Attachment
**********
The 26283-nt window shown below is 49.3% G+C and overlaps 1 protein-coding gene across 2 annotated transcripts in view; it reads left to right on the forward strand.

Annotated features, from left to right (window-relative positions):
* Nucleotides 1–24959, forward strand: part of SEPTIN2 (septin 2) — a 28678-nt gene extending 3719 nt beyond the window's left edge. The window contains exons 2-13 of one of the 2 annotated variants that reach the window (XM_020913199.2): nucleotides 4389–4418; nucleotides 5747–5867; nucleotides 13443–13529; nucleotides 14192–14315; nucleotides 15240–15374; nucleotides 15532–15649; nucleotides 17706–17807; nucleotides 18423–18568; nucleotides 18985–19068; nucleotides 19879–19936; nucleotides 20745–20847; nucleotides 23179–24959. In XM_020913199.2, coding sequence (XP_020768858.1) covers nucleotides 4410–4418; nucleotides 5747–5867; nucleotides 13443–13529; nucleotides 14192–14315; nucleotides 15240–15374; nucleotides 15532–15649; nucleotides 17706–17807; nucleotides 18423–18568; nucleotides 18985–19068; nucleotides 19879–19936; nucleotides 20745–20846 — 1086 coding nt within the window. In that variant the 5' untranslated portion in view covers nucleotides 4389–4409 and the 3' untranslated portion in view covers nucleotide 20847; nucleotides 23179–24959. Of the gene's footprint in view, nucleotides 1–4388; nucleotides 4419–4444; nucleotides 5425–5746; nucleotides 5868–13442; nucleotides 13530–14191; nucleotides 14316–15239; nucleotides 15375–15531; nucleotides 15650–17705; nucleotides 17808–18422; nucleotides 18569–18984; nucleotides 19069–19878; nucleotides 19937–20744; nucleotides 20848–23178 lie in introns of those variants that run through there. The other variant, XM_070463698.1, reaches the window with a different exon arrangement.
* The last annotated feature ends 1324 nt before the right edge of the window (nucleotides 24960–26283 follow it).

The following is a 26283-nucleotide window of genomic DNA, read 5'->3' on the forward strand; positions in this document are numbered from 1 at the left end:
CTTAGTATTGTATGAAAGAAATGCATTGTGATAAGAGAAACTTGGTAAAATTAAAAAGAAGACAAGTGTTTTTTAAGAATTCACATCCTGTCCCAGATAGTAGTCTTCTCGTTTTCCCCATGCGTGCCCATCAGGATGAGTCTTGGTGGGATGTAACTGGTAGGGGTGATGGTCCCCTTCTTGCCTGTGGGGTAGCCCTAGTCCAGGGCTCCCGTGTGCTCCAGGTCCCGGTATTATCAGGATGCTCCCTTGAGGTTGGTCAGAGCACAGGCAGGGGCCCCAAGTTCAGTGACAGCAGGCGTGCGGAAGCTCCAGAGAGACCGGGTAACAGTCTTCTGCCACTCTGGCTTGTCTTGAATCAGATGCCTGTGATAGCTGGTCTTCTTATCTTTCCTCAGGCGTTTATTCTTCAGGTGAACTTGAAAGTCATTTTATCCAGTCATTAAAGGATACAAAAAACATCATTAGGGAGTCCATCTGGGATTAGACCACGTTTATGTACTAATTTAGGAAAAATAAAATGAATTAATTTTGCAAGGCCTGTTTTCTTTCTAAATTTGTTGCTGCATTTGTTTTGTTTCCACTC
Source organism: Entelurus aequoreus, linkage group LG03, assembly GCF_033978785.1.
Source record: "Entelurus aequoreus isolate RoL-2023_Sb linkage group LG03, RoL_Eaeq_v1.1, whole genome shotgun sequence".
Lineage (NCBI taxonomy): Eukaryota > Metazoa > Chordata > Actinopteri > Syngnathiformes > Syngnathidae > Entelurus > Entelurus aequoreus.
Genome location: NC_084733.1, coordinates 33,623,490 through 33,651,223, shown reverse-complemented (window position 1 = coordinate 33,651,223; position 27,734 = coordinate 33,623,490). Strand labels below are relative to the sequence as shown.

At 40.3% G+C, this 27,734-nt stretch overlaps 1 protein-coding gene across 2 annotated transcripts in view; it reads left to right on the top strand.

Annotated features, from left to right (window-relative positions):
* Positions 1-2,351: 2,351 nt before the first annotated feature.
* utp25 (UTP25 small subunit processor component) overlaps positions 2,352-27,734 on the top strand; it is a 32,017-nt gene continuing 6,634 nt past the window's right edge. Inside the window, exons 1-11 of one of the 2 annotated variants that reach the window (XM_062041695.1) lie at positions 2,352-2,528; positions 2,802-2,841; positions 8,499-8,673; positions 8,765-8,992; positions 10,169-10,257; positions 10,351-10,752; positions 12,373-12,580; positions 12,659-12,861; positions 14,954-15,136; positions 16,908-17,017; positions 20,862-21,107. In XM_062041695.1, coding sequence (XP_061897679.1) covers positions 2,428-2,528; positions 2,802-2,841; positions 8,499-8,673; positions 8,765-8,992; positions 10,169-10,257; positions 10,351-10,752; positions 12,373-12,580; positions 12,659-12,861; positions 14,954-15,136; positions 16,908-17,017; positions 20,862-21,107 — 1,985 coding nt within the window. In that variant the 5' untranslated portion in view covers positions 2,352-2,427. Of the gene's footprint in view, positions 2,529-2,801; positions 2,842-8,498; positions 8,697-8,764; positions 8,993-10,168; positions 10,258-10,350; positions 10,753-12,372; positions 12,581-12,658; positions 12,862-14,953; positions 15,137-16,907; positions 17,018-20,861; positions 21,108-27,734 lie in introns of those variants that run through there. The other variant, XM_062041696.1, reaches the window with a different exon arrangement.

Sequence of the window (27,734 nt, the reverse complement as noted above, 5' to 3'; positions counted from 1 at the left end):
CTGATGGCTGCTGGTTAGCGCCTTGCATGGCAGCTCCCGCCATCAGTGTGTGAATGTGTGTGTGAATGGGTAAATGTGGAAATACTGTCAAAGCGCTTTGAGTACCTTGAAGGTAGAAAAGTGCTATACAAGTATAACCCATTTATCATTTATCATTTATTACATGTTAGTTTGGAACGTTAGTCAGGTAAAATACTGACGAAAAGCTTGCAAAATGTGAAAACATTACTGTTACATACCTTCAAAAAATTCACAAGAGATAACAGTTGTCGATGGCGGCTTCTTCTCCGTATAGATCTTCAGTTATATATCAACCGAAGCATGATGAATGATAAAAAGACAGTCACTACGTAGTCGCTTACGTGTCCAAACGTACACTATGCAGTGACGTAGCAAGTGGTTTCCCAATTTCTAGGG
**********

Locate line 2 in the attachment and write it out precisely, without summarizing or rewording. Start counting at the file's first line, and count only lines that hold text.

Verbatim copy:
Annotated features, from left to right (window-relative positions):